10 Types of Cheeses to Know When You Want to Sound Like an Expert

Food Love
10 Types of Cheeses to Know When You Want to Sound Like an Expert

Primary Media


October 2 2018


There are a few different ways to categorize cheese. Some do it by origin; others by how it's made. The American Cheese Society, however, does it by family, which we like. Here are 10 families of cheese to know, love, and eat often.

  1. Fresh Cheeses

    Fresh cheeses are young cheeses that have not had time to ripen or mature. They can be eaten within a few hours, and tend to have a short shelf-life due to a high moisture content. Their tastes have been described as milky, lactic, sweet, or citrus. Examples include fresh cream cheese, fresh mozzarella, fresh goat cheese, or fresh feta cheese.

    Related Content, Appetizer
  2. Bloomy Rind Cheeses

    The term "soft-ripened" is used to describe cheeses that ripen from the outside in. The most common soft-ripened cheeses have a bloomy rind and a very soft interior. These include cheeses such as brie and camembert. 

  3. Washed Rind Cheeses

    A sub-category of soft-ripened cheeses, washed rind cheeses are known for their characteristic aroma. In fact, washed rind cheeses are considered some of the strongest smelling, yet sweetest tasting cheeses. They're called washed rind cheeses because they're washed with a brine solution containing a bacteria called Brevibacterium linens, which is responsible for the cheese's robust flavor. Their exterior can be orangey-pink to brown. Examples include authentic Haxaire Munster made in the Munster Valley of Vosges Moutains, Winnimere by Jasper Hill Farm, and Vermont Farmstead Brickhaus Tilsit. 

    Hyvee Culinary Expert Tip
    Washed rind cheeses are often overlooked for cheese boards. Try Limburger on your next board. When you taste it with the rind, it has the flavor of a crusty bread smeared with butter. No cracker needed.
    Hy-Vee ChefsCulinary Champs
  4. Semi-Soft Cheeses

    Semi-soft cheeses have a smooth, generally creamy interior with little or no rind. They have a high moisture content and typically have a buttery or light sour cream flavor. They're great for snacking, melting and sandwiches. Havarti, Monterey Jack, and Point Reyes Toma are among this family.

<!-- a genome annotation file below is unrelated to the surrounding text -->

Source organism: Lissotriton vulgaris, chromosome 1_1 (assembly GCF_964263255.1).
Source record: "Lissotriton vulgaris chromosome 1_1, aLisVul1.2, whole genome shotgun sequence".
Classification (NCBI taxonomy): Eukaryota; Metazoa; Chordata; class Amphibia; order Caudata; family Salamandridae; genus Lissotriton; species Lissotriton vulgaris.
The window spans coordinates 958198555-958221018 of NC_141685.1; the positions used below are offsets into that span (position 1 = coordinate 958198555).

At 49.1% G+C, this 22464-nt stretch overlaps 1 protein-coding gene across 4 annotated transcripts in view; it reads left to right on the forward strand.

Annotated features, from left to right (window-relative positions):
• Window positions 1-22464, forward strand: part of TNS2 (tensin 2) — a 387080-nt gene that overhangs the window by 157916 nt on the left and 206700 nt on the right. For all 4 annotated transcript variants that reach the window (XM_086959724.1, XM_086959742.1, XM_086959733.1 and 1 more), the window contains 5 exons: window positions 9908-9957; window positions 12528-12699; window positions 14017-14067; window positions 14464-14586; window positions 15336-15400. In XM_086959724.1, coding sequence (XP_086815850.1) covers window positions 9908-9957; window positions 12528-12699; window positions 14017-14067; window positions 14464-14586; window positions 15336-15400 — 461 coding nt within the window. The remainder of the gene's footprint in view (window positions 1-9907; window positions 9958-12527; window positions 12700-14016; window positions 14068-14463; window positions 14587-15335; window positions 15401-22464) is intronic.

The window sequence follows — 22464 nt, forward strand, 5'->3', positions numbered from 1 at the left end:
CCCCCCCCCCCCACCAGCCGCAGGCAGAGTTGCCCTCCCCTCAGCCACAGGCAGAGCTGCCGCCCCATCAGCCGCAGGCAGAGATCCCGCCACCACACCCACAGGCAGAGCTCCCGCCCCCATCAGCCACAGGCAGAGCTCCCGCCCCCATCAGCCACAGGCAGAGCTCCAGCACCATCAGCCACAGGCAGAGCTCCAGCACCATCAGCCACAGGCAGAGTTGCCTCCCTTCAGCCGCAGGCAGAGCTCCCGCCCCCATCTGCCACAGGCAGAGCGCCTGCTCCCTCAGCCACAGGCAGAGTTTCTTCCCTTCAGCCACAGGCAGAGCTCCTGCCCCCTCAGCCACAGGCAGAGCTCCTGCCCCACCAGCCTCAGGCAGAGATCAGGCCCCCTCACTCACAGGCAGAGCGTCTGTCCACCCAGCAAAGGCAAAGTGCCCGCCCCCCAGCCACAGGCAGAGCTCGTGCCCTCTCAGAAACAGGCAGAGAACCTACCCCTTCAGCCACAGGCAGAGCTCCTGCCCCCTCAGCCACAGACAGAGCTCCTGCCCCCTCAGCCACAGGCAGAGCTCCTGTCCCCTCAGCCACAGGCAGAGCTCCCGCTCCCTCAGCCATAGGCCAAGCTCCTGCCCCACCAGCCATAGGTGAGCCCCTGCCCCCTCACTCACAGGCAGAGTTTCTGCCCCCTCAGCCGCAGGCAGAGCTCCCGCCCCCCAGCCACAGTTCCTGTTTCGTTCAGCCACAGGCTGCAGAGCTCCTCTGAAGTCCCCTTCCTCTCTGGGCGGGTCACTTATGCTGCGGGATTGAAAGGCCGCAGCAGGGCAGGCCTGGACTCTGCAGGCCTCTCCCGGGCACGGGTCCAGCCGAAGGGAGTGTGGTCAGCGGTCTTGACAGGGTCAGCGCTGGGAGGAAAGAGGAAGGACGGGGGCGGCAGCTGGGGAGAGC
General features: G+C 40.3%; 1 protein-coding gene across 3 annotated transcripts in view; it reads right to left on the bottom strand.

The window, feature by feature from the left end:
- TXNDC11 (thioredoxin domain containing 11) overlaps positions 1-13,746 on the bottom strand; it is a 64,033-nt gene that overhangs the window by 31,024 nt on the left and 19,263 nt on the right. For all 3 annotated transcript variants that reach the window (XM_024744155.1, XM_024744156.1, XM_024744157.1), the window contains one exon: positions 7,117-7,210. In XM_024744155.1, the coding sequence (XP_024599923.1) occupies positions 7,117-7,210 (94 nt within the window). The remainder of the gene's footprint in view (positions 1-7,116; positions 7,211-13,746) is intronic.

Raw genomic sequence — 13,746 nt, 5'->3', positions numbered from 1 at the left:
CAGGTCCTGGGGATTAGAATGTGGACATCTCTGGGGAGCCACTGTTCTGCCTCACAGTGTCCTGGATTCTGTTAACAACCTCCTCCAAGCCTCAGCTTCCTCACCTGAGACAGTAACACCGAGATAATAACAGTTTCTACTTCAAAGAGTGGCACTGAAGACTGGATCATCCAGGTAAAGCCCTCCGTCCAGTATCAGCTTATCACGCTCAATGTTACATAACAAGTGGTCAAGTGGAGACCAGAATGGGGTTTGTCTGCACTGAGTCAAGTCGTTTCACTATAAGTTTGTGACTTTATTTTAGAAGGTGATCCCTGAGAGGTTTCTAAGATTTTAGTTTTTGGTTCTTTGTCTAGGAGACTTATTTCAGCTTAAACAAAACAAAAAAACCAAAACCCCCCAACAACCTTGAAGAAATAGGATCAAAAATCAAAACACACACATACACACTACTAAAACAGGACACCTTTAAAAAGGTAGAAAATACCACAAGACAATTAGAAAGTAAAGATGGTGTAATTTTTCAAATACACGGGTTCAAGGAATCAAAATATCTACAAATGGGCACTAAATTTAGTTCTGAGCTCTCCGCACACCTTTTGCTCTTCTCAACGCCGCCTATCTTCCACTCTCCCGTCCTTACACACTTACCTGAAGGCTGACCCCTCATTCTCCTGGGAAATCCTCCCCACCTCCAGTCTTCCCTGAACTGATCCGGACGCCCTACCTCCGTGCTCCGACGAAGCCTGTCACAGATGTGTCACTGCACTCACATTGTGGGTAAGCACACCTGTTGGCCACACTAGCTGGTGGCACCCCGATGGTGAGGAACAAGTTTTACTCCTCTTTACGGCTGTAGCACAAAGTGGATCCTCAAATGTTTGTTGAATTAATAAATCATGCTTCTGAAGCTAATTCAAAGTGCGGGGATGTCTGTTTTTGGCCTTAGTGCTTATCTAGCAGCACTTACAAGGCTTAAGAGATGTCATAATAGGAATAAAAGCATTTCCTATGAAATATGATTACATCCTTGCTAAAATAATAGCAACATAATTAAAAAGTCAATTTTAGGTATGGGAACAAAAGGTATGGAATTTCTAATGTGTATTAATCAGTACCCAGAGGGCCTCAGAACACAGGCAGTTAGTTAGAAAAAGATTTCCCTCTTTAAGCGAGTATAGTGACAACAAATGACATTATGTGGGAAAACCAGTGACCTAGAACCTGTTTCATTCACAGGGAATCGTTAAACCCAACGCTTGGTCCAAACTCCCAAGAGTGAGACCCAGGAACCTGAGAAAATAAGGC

Related Content, Appetizer
  5. Dutch Cheeses

    Gouda and Edam are perhaps the most commonly known examples of Dutch cheese, and are named after the towns in Holland where they were originally made. Traditional Holland Gouda is made from cow's milk and develops a caramel sweetness as it ages. Dutch cheeses usually have wax rind and fruity, buttery aroma. 

    Related Content, Breakfast
  6. Cheddar

    Cheddaring is a process during cheesemaking when blocks of curds are piled on top of each other to expel moisture. The curds are then put through a mill and ground into small pieces then poured into molds and pressed. This gives it a dense, often crumbly texture. However, different styles and aging can result in different flavors, ranging from very mild to extremely sharp and complex.

  7. Firm Cheeses

    Firm cheeses are pressed to remove as much of the whey and moisture from the curds as possible so the cheeses will keep longer. They may be matured 12 weeks or years. Manchego is a popular style, known for its firm texture and rich buttery flavor.

    Related Content, Appetizer
  8. Alpine Cheeses

    Alpine cheeses were traditionally made in remote regions of the Jura Mountains and the Italian Alps. Each region developed its own unique style due to herd sizes, remoteness and local preferences. They are sometimes recognized by the holes or "eyes" that are formed during the maturing process, although not all Alpine cheeses have them. Baby Swiss, Emmentaler, Fontina, Gruyere, and Jarlsberg are examples of Alpine cheeses.

    Related Content, Breakfast
  9. Grana Cheeses

    Grana cheeses are hard cheeses brined in salt baths for up to 20 days and then pressed in large molds and aged for several months up to seven years. This is what gives them a very strong, compacted, salty flavor and dry, crumbly texture. Popular examples include Parmesan, Pecorino and Asiago.

    Related Content, Side Dish
  10. Blue Cheeses

    Blue cheeses are a form of soft ripened cheese that have either been inoculated or natural mold has grown within the cheeses paste. The promotion of mold on the inside of the cheese is done by piercing the cheese with long needles to create air passages that allow mold to grow. That's why you see blue veins throughout the cheese. Blue cheeses often have a higher salt content to help preserve them and prevent bad bacteria from growing. Gorgonzola and Roquefort are two well-known examples.